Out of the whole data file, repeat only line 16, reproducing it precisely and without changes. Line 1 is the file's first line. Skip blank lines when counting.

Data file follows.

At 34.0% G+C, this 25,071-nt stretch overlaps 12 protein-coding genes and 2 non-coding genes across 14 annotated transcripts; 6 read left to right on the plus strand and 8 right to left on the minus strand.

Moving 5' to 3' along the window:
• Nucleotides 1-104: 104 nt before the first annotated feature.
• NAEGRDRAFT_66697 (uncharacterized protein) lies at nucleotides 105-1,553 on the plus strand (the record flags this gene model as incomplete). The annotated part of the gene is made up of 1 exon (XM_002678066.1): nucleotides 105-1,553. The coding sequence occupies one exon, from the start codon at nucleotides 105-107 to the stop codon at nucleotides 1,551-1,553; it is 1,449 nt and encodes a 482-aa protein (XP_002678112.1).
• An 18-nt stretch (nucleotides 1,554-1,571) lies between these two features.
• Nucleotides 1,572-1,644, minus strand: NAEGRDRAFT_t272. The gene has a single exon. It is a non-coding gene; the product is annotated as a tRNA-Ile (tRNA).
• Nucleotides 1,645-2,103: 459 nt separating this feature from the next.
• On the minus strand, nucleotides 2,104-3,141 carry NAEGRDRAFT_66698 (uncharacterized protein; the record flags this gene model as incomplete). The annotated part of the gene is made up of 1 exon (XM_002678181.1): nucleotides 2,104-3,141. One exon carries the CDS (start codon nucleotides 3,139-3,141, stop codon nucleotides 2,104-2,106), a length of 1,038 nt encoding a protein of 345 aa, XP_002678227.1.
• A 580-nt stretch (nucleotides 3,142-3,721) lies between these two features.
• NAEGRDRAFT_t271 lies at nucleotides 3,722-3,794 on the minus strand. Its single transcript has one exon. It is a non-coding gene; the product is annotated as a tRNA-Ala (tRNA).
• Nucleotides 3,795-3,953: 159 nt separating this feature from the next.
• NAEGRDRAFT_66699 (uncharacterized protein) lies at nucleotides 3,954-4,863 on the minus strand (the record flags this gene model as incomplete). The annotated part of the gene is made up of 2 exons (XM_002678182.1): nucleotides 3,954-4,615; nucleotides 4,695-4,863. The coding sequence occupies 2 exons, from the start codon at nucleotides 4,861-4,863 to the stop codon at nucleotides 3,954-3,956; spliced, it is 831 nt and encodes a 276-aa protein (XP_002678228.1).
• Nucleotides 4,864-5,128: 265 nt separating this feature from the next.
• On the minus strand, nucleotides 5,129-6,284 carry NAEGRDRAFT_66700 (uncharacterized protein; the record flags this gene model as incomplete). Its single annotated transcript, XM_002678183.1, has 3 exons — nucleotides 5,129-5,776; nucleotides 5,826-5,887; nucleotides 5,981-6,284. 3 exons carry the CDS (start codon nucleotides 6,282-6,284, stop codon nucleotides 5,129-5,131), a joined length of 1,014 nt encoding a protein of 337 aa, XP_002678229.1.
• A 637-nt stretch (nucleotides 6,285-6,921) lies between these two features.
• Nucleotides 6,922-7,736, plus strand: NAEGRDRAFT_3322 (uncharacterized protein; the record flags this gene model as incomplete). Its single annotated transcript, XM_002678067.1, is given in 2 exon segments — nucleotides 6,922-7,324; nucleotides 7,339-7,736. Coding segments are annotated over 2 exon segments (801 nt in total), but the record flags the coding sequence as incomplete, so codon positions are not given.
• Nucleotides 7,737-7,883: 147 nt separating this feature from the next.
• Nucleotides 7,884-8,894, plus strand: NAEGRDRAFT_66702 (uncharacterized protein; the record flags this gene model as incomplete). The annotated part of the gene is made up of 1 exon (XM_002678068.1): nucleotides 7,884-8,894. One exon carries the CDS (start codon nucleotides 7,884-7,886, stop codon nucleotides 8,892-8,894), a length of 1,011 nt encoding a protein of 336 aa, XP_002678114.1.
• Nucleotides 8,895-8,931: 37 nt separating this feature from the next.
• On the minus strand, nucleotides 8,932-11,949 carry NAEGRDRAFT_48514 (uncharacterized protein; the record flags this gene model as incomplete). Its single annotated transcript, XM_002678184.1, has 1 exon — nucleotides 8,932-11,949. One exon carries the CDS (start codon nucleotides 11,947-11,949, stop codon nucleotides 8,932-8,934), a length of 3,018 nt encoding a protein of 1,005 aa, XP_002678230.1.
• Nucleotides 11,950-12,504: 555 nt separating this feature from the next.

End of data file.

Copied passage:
• Nucleotides 6,922-7,736, plus strand: NAEGRDRAFT_3322 (uncharacterized protein; the record flags this gene model as incomplete). Its single annotated transcript, XM_002678067.1, is given in 2 exon segments — nucleotides 6,922-7,324; nucleotides 7,339-7,736. Coding segments are annotated over 2 exon segments (801 nt in total), but the record flags the coding sequence as incomplete, so codon positions are not given.